I remembered a piece on the same subject, detailing a writer’s inability to find comfort in books after undergoing a preventative mastectomy. I’d read it a couple months before I had my own double mastectomy performed, and returned to it after the procedure was done, surprised on the second read to find how strongly and almost guiltily I still identified with it, despite the crucial differences between the author’s case and mine: that my procedure was not preventative, but elective, therefore less invasive; that I had no cancer to speak of; that my postsurgical period of aversion to books was not due to the pain of new absence, but a realization that most of the books I loved were written by people who couldn’t have comprehended or anticipated me, a person who had breasts but didn’t want them—and that suddenly this was important. In the druggy, dazed few weeks after surgery, it was extremely important to me to be anticipated, to be taken into account by the literature of the past. It was important for there to exist a body of work dealing with the peculiar sensation of waking up after a much dreamed-of, longed-for procedure and seeing the faces of one’s family, peering down into the frame of one’s vision like Terry Gilliam characters, and wearing a uniform expression that could not be farther removed from the joy of one’s own. It was important to read something about the strange problem of being approached, in the months before the surgery, by others for whom breasts had taken on a significant, largely symbolic meaning and who as such felt entitled to express their concern and disdain at the pending loss of my own. (“You have to understand,” I was told during some family fight or other, “that it’s a radical action.”) It was an urgent problem that nothing related to the exact moment I was living, that I had instead to content myself with Geoffrey Household’s Rogue Male with its descriptions of persecution, pain, and delirium, which I read during recovery, somewhat defeatedly, and while delirious.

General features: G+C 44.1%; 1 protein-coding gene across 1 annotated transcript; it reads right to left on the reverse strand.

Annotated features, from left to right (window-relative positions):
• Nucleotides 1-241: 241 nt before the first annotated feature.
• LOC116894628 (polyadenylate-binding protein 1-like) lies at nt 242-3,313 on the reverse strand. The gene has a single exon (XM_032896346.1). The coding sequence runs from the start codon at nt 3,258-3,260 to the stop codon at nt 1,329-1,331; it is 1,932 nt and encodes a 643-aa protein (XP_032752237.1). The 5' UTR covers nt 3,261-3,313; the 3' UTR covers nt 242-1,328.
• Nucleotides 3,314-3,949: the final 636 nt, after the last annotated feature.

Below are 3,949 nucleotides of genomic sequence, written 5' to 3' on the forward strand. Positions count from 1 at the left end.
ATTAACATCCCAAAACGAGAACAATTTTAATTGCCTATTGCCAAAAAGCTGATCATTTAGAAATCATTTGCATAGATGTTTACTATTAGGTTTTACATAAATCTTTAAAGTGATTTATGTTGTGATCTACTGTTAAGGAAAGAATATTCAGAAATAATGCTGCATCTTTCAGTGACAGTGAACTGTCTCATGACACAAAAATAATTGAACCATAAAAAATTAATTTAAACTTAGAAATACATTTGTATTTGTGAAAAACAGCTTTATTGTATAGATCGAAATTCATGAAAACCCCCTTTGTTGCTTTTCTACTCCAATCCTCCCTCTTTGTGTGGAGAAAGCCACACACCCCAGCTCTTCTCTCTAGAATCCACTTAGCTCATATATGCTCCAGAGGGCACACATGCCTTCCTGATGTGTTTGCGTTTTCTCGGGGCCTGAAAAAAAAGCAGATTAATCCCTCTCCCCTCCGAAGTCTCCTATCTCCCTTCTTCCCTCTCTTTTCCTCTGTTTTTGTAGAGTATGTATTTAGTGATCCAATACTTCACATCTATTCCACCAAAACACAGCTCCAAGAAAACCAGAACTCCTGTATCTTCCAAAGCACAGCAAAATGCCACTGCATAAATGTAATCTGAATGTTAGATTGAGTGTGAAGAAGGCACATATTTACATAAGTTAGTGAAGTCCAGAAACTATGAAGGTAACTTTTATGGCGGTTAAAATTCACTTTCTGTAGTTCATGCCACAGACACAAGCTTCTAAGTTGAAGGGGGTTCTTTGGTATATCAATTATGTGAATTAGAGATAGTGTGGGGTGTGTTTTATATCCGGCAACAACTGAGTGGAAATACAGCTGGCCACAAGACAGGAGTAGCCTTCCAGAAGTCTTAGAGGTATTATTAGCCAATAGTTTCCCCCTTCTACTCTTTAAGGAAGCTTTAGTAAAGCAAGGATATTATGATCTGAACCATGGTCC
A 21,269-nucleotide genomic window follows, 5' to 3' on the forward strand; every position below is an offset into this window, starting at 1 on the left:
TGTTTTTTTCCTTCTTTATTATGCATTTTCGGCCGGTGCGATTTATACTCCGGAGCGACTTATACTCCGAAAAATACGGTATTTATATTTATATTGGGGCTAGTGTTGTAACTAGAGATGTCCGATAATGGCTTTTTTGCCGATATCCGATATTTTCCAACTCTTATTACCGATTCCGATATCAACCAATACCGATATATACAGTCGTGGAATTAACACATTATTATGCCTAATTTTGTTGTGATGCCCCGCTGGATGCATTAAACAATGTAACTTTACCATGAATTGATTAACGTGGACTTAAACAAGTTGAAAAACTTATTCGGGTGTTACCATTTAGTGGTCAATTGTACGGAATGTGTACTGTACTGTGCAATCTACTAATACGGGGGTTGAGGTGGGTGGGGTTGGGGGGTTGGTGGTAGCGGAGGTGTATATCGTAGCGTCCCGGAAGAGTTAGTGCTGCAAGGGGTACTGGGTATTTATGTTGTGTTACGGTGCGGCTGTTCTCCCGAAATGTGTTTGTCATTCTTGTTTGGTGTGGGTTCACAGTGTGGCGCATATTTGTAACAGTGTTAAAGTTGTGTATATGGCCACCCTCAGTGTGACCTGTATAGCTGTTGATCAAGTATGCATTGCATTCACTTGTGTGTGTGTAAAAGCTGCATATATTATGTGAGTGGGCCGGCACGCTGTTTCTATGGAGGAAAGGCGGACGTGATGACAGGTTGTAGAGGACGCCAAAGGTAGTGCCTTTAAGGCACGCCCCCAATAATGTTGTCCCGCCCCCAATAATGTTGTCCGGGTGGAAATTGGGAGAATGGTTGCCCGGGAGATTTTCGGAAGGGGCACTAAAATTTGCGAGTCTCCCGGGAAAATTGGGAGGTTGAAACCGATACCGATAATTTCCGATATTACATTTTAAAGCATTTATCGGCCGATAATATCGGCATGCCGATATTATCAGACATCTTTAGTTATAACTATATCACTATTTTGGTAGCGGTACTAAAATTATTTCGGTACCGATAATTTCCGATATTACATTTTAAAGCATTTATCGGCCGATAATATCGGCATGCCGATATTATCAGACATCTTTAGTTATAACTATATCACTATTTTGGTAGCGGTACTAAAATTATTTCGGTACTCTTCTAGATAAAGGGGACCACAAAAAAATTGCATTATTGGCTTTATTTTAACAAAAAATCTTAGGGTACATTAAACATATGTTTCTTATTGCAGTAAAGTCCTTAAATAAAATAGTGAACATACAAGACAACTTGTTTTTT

But the person for whom Angelina Jolie’s piece was doing more than stating the obvious was a person I had never really anticipated. And very likely, they are just as unaware of me. We are moving around in the same world, as close to opposites as two groups of people can be, and the fact of it seems almost absurd: that there are women who fear that something will happen in life to make them forcibly lose their gender, while those of us who are desperate to lose it can’t give it away with a set of china. Read More »